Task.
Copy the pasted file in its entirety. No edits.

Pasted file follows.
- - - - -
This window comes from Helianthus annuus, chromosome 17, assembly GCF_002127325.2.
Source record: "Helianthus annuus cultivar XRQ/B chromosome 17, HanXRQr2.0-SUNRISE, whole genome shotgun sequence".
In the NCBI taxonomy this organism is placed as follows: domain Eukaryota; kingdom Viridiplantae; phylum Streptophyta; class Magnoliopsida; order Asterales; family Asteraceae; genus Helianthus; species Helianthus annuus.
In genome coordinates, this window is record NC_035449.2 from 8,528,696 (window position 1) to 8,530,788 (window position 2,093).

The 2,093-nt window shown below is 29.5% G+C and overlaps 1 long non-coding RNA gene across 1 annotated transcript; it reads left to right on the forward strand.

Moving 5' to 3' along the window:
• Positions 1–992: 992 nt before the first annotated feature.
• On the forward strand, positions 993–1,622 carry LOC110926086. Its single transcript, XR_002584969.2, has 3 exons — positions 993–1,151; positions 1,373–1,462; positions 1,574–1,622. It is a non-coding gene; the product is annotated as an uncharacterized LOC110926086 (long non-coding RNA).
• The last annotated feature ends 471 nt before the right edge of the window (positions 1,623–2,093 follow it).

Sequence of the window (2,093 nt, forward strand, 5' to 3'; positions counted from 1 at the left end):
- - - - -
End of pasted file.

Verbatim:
This window comes from Helianthus annuus, chromosome 17, assembly GCF_002127325.2.
Source record: "Helianthus annuus cultivar XRQ/B chromosome 17, HanXRQr2.0-SUNRISE, whole genome shotgun sequence".
In the NCBI taxonomy this organism is placed as follows: domain Eukaryota; kingdom Viridiplantae; phylum Streptophyta; class Magnoliopsida; order Asterales; family Asteraceae; genus Helianthus; species Helianthus annuus.
In genome coordinates, this window is record NC_035449.2 from 8,528,696 (window position 1) to 8,530,788 (window position 2,093).

The 2,093-nt window shown below is 29.5% G+C and overlaps 1 long non-coding RNA gene across 1 annotated transcript; it reads left to right on the forward strand.

Moving 5' to 3' along the window:
• Positions 1–992: 992 nt before the first annotated feature.
• On the forward strand, positions 993–1,622 carry LOC110926086. Its single transcript, XR_002584969.2, has 3 exons — positions 993–1,151; positions 1,373–1,462; positions 1,574–1,622. It is a non-coding gene; the product is annotated as an uncharacterized LOC110926086 (long non-coding RNA).
• The last annotated feature ends 471 nt before the right edge of the window (positions 1,623–2,093 follow it).

Sequence of the window (2,093 nt, forward strand, 5' to 3'; positions counted from 1 at the left end):